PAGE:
Tag Archives: Canopy

Running Land Elevation Surveys With Google Earth

Background Information

Living in a rural area, I am often tasked with finding ways to connect remote sites to the Internet in places where cable and DSL are not available.  In these situations, the best alternative is usually the local wireless Internet service provider (WISP).

Many of these providers utilize point-to-point (PTP) and point-to-multipoint (PTMP) wireless connections running on non-licensed frequencies (900MHz, 2.4GHz, 5GHz, and others) to provide service to these types of hard to reach locations.

These connections work best with a line of sight (LOS) between your location and your ISP tower site.

From the ISP standpoint, determining whether an installation is viable usually comes down to visiting the site and trying to establish a connection, but running a few elevation surveys can help determine whether land barriers may have  a strong probability of obstructing the signal.

ISPs purchase expensive software tools to conduct these surveys, but a lot of it can be done with a reasonable amount of accuracy in Google Earth!

This tutorial will describe the basic steps needed to generate an elevation survey in Google’s free Google Earth desktop software.


1. Download and Install Google Earth.
At the time of this writing, Google Earth can be obtained here.

2. Locate Your Sites
Find the desired install site and the potential tower sites on Google Earth.  You can search by address, GPS coordinates (latitude & longitude), or by simply scrolling around the view.

3. Go to the “Add” menu, and click “Path”.
This will open the path editor, and turn your mouse into a tool to create path points.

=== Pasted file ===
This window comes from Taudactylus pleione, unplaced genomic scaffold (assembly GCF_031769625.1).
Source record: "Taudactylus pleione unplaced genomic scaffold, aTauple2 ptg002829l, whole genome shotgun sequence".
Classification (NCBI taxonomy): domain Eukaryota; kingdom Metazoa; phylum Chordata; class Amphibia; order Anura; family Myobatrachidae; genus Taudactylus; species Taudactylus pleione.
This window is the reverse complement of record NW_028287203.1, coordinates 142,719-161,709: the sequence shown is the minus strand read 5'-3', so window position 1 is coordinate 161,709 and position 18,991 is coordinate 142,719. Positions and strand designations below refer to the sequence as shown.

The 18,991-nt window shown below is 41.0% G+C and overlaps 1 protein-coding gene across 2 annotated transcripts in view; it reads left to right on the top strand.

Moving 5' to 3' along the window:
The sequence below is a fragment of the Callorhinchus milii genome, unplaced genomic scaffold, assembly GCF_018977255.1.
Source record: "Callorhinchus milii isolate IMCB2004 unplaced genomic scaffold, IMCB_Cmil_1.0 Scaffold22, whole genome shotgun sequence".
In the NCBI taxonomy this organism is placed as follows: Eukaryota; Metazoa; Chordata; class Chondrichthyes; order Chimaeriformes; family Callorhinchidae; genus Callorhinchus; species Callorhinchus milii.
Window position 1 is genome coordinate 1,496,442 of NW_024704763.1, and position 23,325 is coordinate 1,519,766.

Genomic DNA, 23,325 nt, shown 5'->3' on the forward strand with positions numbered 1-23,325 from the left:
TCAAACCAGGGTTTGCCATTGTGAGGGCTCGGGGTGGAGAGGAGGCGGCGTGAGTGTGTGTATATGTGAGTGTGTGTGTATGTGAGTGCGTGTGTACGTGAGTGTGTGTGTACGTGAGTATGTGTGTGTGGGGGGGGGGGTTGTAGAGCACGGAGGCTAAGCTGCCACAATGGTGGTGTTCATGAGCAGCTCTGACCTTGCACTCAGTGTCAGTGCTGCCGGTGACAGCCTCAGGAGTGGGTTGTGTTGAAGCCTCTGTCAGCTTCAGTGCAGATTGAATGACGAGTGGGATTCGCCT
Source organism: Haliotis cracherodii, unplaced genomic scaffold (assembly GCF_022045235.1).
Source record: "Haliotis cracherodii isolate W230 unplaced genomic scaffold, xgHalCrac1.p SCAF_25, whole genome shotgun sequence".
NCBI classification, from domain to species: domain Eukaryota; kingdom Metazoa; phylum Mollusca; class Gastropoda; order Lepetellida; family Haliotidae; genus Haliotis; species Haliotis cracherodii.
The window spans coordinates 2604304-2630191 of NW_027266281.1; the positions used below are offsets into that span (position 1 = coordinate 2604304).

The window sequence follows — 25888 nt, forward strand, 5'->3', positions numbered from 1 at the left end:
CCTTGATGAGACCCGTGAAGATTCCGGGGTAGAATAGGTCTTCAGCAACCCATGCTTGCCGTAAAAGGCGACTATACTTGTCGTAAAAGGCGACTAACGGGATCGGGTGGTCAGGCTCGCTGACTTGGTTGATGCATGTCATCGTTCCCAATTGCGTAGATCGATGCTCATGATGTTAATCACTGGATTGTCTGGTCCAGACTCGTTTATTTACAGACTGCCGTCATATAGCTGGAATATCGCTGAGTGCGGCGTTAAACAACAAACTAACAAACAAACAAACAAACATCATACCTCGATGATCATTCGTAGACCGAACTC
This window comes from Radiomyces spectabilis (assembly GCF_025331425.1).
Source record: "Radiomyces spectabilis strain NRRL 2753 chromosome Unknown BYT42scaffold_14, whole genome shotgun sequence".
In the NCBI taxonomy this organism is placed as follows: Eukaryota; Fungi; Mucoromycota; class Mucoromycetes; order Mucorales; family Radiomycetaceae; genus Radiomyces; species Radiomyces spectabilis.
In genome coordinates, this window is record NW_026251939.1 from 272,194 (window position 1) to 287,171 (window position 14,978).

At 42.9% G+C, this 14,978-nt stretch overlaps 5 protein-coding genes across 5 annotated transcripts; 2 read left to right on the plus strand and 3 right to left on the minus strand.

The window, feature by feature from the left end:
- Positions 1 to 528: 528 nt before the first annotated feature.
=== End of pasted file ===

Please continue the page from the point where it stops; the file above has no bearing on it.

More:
4. Locate your first site, and click once to create a path point.
This will appear on your screen as a blue dot.



5. Locate your second site, and repeat the procedure, clicking on the site to make a path point.
This will appear on your screen as a second blue dot, and will create a white line which is your path.



6. Name the path.
Call it something other than “Untitled Path” to describe what the path is.  (eg. Tower Site A to Customer Site B).



7. Right click the path, and click “Show Elevation Profile”.
This will open the elevation profile view.





8. Expand on this, if you like.

You can create as many paths as you choose, name them accordingly, and even organize them into folders.  You can save Google Earth project files, which can be sent to customers, others at your organization, or anyone who suits your needs.

Keep in mind that the elevation profile is ground level elevation, so you will need to add heights of towers and buildings at either side to make the profile useful.

Also keep in mind that the elevation profile doesn’t know about trees and buildings in the area, so these will need to be factored in as well when determining the viability of a wireless signal.

All in all, this is a guideline and the results are not guaranteed to be useful every time, but can be a helpful tool for the WISP arsenal!